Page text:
chairs, were gifts galore. Some of the packages had
already been opened; others were still in their elegant

"Aren't you afraid that some of this stuff might be
stolen here?" asked Yossi.

"No," said Ephraim. "Someone in the office next door
is supposed to be keeping an eye on everything. Binya-
min, take a look and see if there's a duplicate of your gift

Binyamin scanned the room. "No, I don't see one. But
this looks interesting. What is it?" He pointed to a f ancily
wrapped item. Ephraim removed the packaging to reveal
a beautiful silver menora. "That's gorgeous. Who gave
you that?" Binyamin asked.

"Meir," Ephraim said, going over to pat Meir on the
shoulder. "Who else?"

Meir shrugged with a knowing smile. "Why not? After
all, if someone's a good friend, why not get him the very

"I hope I'm one of your good friends," Boruch called
out to him.

"Could be," Meir answered. "If you remember to treat
me right."

"Then why don't you give Boruch one of your swim-
ming pools for his bar mitzva," Shmuel Applebaum com-
mented with a grimace.

Boruch turned to him. "That wasn't nice, Shmuel."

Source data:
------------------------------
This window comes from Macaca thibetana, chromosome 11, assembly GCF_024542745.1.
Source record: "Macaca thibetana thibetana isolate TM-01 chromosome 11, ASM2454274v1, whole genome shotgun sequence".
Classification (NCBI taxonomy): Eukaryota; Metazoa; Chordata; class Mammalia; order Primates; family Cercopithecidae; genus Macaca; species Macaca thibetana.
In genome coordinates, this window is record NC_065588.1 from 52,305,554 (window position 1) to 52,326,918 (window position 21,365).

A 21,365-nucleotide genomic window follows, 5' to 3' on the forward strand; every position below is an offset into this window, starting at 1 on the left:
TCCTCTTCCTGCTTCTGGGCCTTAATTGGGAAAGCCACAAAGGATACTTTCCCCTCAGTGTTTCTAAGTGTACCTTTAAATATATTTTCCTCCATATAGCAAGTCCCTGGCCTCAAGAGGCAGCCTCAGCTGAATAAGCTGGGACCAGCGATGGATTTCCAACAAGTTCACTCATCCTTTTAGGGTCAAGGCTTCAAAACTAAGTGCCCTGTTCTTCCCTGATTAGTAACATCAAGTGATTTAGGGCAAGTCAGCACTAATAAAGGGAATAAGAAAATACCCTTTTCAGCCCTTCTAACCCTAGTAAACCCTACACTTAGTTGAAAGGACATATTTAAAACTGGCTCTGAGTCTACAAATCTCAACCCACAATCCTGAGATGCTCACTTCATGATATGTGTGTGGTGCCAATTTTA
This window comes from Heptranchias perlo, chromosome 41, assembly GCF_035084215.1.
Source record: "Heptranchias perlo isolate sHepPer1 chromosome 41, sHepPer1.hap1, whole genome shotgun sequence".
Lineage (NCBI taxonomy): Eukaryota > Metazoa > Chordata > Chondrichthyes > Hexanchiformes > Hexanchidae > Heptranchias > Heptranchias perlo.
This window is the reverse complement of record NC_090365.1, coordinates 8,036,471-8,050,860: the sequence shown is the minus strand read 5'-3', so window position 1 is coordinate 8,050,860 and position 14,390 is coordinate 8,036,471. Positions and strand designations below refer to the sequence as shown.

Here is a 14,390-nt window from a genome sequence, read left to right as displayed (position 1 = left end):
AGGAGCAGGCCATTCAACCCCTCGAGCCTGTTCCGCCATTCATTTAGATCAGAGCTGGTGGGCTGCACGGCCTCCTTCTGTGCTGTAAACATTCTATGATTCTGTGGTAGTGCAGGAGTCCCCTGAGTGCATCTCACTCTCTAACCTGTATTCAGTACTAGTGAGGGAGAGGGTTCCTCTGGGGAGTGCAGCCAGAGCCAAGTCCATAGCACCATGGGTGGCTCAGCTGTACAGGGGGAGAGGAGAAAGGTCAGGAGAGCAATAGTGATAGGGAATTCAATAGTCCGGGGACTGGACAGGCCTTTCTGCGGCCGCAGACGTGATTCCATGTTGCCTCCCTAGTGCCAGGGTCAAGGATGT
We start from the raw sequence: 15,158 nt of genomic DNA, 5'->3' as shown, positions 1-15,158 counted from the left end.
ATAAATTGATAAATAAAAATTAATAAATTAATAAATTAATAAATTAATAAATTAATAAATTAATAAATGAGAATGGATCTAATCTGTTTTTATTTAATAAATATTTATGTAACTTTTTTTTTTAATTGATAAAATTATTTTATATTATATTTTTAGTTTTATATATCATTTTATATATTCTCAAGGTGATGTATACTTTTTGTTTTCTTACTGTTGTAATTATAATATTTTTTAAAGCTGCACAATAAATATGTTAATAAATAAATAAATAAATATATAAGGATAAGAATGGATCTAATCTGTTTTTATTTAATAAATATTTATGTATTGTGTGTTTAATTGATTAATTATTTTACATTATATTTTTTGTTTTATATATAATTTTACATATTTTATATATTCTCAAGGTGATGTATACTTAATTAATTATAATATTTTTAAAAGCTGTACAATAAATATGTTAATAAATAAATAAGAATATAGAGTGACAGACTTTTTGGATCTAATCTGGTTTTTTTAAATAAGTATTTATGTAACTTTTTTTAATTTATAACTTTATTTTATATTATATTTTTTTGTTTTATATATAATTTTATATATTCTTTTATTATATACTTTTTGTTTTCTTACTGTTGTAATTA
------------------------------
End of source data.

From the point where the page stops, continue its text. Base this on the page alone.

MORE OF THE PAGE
"Ah, don't mind him," Meir said. "He's just showing
his jealousy again. Aren't you, Applebaum?" It was no
secret to the others that Shmuel and Meir didn't get along
too well.

Ephraim wasn't about to let their quarrel spoil his
party, and he quickly changed the subject. "Hey, guys,
there's something else here I wanted to show you, some-
thing special." He began looking around the room.

"What's the matter?" Moshe asked. "Something

"See, I told you somebody would steal your gifts,"
Yossi said.

"Don't worry," Binyamin assured him. "If I could
find the classpushka, I can find this, too. Now, first of all,
let's get to the basics, like, what exactly are we looking


Ephraim pushed aside some boxes and held up a
large, thick sefer. The other boys quickly gathered

around to examine it. It was a gemara, a beautifully
bound and expertly printed volume, and the boys were
highly impressed.

"It's gorgeous!" Shayah said. "I've never seen such a
beautiful gemara. This has every single peirush I've ever
seen in a gemara, and some others, too."

"Actually, it's just the first volume of an entire Shas,"
Ephraim informed them. "My grandparents gave it to
me. They'll bring the other volumes over to my house
later, but they wanted me to see what it looks like."

"It looks great," said Binyamin. "I wish I could get a
set like that for my bar mitzva. If I had this, I would
really want to learn, even if I didn't have to."

"What's this about Binyamin wanting to learn?"

Hearing the familiar voice, the boys turned around
and saw the smiling, bearded man who had entered the
room. "Rabbi Lewin!" they exclaimed, greeting their

"They told me I could find all of you in here, looking
unbelievably handsome," Rabbi Lewin told them, "and
they were right."

"You're not here to test us or anything like that, are